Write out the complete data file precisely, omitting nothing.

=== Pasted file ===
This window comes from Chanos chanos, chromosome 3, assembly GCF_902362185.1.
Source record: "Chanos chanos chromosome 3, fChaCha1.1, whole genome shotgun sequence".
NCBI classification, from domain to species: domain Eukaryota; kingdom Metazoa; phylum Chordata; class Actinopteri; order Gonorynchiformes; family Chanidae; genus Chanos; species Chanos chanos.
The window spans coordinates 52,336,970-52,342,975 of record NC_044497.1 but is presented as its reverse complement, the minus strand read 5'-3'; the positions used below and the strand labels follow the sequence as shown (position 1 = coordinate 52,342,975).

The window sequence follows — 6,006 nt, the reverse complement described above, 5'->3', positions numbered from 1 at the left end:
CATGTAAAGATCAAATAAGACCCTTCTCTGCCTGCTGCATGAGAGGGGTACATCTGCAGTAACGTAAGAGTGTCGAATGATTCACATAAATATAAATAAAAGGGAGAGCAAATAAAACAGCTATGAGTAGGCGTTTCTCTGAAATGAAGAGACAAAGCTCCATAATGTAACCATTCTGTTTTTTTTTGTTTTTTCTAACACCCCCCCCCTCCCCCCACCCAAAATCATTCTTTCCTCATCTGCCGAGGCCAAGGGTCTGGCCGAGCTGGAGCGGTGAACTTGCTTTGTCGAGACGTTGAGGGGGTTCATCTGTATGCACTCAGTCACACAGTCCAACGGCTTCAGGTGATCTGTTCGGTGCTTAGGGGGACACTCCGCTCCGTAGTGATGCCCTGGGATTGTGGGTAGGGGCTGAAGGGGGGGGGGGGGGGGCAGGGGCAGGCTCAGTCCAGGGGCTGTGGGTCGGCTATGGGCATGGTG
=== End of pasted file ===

This window comes from Chanos chanos, chromosome 3, assembly GCF_902362185.1.
Source record: "Chanos chanos chromosome 3, fChaCha1.1, whole genome shotgun sequence".
NCBI classification, from domain to species: domain Eukaryota; kingdom Metazoa; phylum Chordata; class Actinopteri; order Gonorynchiformes; family Chanidae; genus Chanos; species Chanos chanos.
The window spans coordinates 52,336,970-52,342,975 of record NC_044497.1 but is presented as its reverse complement, the minus strand read 5'-3'; the positions used below and the strand labels follow the sequence as shown (position 1 = coordinate 52,342,975).

The window sequence follows — 6,006 nt, the reverse complement described above, 5'->3', positions numbered from 1 at the left end:
CATGTAAAGATCAAATAAGACCCTTCTCTGCCTGCTGCATGAGAGGGGTACATCTGCAGTAACGTAAGAGTGTCGAATGATTCACATAAATATAAATAAAAGGGAGAGCAAATAAAACAGCTATGAGTAGGCGTTTCTCTGAAATGAAGAGACAAAGCTCCATAATGTAACCATTCTGTTTTTTTTTGTTTTTTCTAACACCCCCCCCCTCCCCCCACCCAAAATCATTCTTTCCTCATCTGCCGAGGCCAAGGGTCTGGCCGAGCTGGAGCGGTGAACTTGCTTTGTCGAGACGTTGAGGGGGTTCATCTGTATGCACTCAGTCACACAGTCCAACGGCTTCAGGTGATCTGTTCGGTGCTTAGGGGGACACTCCGCTCCGTAGTGATGCCCTGGGATTGTGGGTAGGGGCTGAAGGGGGGGGGGGGGGGGCAGGGGCAGGCTCAGTCCAGGGGCTGTGGGTCGGCTATGGGCATGGTG